“A lot of the artwork will distill one particular aspect of that media experience and make us relate to it differently,” Fiss says. Pinder reiterates that art is nonviolent protest, and the gallery offers a contemplative space to ponder emotional, heated issues. “We very specifically chose works of art that are very slow,” Pinder says. “You have to come up close to them, look at them for awhile and figure out what they’re about.”

In “We Own The Night,” yellow circles represent the 41 bullets that killed Amadou Diallo, an African immigrant mistaken for a rape suspect, in 1999. Diallo was gunned down in his own doorway in New York City. He reached for his wallet, and police assumed it was a gun. Adjacent work “Phantom Negro Weapons” by Nafis White features 24 photographs of objects that caused the death of
an African-American. The dossier defines the Phantom Negro Weapon as visible to law enforcement — but no one else — and possessing the power to cloak itself by changing into a soda can, wallet or cigarette.

Several New Mexico events are also part of the exhibit. “It Was Only An Indian” is about Navajo activist Larry Casuse, who died in a gun battle with police after kidnapping the mayor of Gallup to draw attention to the plight of his people. There’s also a santo for Victor Villalpando, a troubled Española teenager who was killed by police in 2014. The exhibit notes that funding cuts for mental health services have contributed to the criminalization of mental illness in the US.

Upstairs and outside the gallery, video art lends the exhibit balance and focus. Notable video by Hito Steyerl captures guards at the Art Institute of Chicago recounting harrowing stories from their days as police officers.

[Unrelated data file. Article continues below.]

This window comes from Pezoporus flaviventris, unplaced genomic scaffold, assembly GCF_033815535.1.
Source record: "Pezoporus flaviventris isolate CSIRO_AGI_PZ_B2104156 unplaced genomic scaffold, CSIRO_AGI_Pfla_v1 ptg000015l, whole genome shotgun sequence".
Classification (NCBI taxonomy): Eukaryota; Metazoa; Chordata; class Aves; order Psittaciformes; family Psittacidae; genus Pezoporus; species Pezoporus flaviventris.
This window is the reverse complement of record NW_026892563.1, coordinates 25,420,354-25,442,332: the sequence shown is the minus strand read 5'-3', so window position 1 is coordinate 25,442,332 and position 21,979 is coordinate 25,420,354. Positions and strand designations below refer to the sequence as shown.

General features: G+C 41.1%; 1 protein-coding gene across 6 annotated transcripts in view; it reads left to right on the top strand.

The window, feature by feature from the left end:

These issues are complex, Fiss says, as are the individuals involved. “The police who killed Victor knew him,” she notes. During the show’s opening reception, Villalpando’s mother spoke to attendees using artist Mel Chin’s microphone fashioned from a nightstick. Fiss dubs this an inversion of an object normally used as a force of repression into one that gives people voice. Other works delve into the prison-industrial complex and the massive US surveillance buildup following 9/11.

“We have this perception that a police state happens in other countries when there are military coups,” Pinder says. “The way it has happened here is that it’s been very slow and insidious through policy. We have a copy of the Patriot Act for anyone to read.” Pinder and Fiss hope to foster more community dialogue around the show. So far it’s one of the best received and most visited exhibitions in the history of UNM Art Museum, Pinder adds. “[That] speaks to the power of art when it responds to issues people care about,” Pinder says.

Watching Nick Cave’s soundsuits in action on the video reel outside the museum still makes me smile, and I also understand the artist’s impetus to meet repression with something otherworldly and disconcerting. Get moved by “Necessary Force” before it closes on Saturday, Dec. 12.

Megan Kamerick is an independent radio and print journalist and producer at New Mexico PBS.

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Dennis Domrzalski is managing editor of ABQ Free Press. Reach him at dennis@freeabq.com.